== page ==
I’ve been waiting to see the end of President Duterte’s autocratic rule. That moment is coming in 115 days, on June 30, at about noon.
This early, in anticipation of bidding farewell to a president who has blood on his hands, elation should start building up in me. But this is not happening. Instead, anxiety is knotting my stomach and worry is tearing my heart out.
While Duterte will fade out, his autocratic rule may live on because he has paved the way for a similar leader, having undermined our democracy for almost six years. He allied himself with the Marcoses, even distorting history by allowing the late dictator’s remains to be buried in the cemetery reserved for heroes.
Months before the election, we’re seeing the early polls favoring Ferdinand “Bongbong” Marcos Jr. He is leading the race by a wide margin. If his vast lead doesn’t narrow, he may yet be the 17th president of the Philippines.
This will complete the rehabilitation of the Marcoses, they who represent a benighted period in our country’s history. For many years, we lost our freedoms and our public coffers were pillaged by Marcos Jr.’s family and their cronies.
In his campaign speeches, Marcos Jr. doesn’t directly claim to be the candidate who will continue Duterte’s programs. But his choice of a running mate, Sara Duterte, gives away a strong message.
In their proclamation rally, Sara said that their team would continue her father’s legacy. Duterte’s son, Sebastian, who represented Sara in a rally in Mindanao, echoed the same pitch.
What’s the legacy all about?
We will remember President Duterte for his violent war on drugs, his China pivot, and his strongman tactics: sending Senator Leila de Lima, a fierce critic, to jail on trumped-up charges; killing transparency; weakening accountability; emaciating the rule of law; and squeezing independent media.
The decline of democracy is reflected in the Philippines’ score in the 2022 Freedom in the World report, issued annually by the Freedom House. The Philippines got 55 out of 100: 25/40 for political rights and 30/60 for civil liberties. The Duterte government got a similar rating in 2021 with a score of 56: 25 for political rights and 31 for civil liberties. (In the last year of the administration of Benigno Aquino III in 2015, the country’s score was 65.)
On the infrastructure side, Duterte’s economic team will be given part of the credit for the Build, Build, Build program.
No to SALN and Senate probe
A key imprint of Duterte’s rule is his assailing of democratic checks and balances. Two examples stand out: his failure to make his statement of assets, liabilities and net worth or SALN public, and his order for officials of the executive department not to participate in a Senate probe on corruption.
Duterte is the first president in the last 32 years to keep his SALN secret, according to the Philippine Center for Investigative Journalism. Duterte’s 2017 SALN, which was released in 2018, was the last that was made public.
The president has violated the law that guarantees the public’s right to know about government officials’ SALNs which include financial and business interests. Republic Act No. 6713, otherwise known as the “Code of Conduct and Ethical Standards for Public Officials and Employees,” allows journalists to obtain copies of SALNs and report on them.
Duterte institutionalized the absence of transparency by appointing an Ombudsman, Samuel Martires, who restricted access to SALN. Martires, a friend of the President, unilaterally decided that the media be barred from getting copies of SALNs.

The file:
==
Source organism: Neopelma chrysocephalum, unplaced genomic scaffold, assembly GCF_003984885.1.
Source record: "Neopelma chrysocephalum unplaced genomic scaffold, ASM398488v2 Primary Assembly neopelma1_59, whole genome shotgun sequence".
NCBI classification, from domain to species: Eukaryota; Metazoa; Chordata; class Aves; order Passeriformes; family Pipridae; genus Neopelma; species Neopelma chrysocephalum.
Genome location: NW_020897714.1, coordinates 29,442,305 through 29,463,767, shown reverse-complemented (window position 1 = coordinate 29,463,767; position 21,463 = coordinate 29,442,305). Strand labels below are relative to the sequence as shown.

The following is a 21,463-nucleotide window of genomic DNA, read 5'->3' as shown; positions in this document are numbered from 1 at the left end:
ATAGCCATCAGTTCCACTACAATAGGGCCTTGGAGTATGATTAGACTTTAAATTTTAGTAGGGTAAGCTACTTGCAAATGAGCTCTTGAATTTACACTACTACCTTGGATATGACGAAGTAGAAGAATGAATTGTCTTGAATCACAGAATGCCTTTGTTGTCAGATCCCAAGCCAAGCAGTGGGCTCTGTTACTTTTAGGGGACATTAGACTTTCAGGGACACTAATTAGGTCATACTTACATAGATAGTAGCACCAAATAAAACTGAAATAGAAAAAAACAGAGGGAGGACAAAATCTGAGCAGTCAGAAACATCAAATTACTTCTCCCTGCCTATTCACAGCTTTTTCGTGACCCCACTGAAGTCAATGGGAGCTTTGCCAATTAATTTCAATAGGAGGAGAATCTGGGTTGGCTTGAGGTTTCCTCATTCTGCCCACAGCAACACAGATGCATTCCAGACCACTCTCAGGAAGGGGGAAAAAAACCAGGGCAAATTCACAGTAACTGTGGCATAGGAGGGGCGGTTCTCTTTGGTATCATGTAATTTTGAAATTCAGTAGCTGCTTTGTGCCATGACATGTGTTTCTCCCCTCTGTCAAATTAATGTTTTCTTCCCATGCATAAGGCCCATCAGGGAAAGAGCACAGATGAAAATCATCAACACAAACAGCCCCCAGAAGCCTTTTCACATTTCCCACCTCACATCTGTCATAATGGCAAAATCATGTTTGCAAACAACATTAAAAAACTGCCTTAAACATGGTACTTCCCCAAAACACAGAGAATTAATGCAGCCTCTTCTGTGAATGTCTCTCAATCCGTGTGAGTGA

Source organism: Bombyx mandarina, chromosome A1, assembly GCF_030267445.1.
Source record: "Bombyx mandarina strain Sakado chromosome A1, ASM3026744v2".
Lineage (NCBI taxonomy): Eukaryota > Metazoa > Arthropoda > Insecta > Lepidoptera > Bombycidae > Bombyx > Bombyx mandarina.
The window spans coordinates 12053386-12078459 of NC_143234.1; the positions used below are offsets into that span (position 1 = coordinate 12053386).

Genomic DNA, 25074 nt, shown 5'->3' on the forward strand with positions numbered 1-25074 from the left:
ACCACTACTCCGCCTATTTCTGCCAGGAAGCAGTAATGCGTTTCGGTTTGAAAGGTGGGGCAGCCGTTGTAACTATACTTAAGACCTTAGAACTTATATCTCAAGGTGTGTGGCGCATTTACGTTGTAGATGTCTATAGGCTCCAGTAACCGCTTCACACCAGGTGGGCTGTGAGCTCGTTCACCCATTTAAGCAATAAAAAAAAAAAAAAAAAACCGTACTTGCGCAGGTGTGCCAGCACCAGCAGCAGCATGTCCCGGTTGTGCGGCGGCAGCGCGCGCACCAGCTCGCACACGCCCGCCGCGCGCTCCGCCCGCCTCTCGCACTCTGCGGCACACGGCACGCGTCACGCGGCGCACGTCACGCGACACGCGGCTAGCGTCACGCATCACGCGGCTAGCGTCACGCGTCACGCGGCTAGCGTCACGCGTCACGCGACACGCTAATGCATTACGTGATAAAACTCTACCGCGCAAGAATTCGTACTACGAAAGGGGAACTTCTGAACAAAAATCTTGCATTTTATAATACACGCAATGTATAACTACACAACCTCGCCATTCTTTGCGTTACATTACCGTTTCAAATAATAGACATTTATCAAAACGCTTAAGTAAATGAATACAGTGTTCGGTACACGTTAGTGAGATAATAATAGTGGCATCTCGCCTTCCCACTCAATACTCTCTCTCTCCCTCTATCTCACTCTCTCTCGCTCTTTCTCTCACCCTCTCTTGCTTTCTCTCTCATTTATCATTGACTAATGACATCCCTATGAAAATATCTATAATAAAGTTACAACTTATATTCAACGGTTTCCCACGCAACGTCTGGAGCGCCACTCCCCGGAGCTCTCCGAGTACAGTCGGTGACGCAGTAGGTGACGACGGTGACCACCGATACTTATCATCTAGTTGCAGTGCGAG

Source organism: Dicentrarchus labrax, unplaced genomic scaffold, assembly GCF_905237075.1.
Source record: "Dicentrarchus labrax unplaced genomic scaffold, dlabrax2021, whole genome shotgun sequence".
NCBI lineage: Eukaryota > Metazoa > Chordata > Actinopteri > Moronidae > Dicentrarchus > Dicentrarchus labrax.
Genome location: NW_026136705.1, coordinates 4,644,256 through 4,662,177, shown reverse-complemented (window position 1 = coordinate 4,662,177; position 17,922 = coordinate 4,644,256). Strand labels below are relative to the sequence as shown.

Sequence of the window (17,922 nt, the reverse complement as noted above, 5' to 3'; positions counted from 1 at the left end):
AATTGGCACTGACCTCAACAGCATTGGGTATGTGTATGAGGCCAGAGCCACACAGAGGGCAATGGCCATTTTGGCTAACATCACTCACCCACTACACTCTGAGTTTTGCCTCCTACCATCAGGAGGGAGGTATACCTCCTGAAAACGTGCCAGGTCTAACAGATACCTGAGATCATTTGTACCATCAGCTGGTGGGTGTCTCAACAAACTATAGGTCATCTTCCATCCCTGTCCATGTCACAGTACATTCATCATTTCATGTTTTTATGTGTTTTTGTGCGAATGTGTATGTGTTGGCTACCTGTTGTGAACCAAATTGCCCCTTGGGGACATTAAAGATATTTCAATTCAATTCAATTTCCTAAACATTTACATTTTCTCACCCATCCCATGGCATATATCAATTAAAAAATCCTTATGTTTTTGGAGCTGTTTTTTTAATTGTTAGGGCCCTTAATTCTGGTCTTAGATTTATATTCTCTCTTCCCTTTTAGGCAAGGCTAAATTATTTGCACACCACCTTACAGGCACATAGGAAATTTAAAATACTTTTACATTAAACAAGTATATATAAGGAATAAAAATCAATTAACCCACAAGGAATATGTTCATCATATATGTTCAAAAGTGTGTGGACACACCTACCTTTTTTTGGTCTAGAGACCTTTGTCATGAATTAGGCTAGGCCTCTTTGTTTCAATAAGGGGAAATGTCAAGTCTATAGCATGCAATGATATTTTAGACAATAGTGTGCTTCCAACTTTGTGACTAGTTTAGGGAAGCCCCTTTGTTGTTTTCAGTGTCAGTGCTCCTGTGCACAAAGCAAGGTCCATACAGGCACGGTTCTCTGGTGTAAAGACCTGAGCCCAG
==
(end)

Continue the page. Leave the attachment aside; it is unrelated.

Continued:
In effect, Martires has shut the doors to the public, reversing hard-fought gains made with the return of democracy in 1986. This came about because Duterte set the tone for secrecy in government.
Last year, in a fit of anger, Duterte ordered his officials not to attend the Senate blue ribbon committee hearings on alleged corruption in the purchase of pandemic supplies. The Senate ran to the Supreme Court saying the order of Duterte was “blatantly unconstitutional.”
A lawyers’ group said it “upsets our systems of checks and balances and transgresses the doctrine of separation of powers” among the three branches of government.
Least open presidential candidate
The opacity under the Duterte administration and the example set by Duterte have made it easy for candidate Marcos Jr. to say that he would shun the release of his SALN should he be president. He claimed it can be used as a political weapon. Days later, after he was criticized for his stance, Marcos Jr. flip-flopped and said he was willing to make his SALN public. Will he change his mind yet again if he wins?
Marcos Jr. appears to be the least open among the leading presidential contenders, giving us a glimpse of continued secrecy if he goes to Malacañang, not much different from Duterte. On the campaign trail, he rarely gives interviews to reporters covering him. And in one of these rare ambush interviews I saw on video – when journalists spotted a chance to ask him questions – his aides and guards quickly whisked him off.
He has also snubbed a number of forums and debates with his rival candidates but chose to give interviews to partisans and friendly media.
When it comes to the International Criminal Court’s (ICC) probe on the drug war, Marcos Jr. said he would not cooperate with them, sending a reassuring signal to President Duterte that he would be protected from the long arm of the law. Clearly, this shows that Marcos Jr. does not value accountability, not a surprise, really, since he has led his family’s efforts to hide their ill-gotten wealth.
Will he be different from President Duterte? Marcos Jr. was asked in an interview. He said that he and Duterte’s personalities are different but did not elaborate.
But the bigger ask is: Will our next president abide by an autocrat’s playbook?
We forge on as this unsettling question lingers.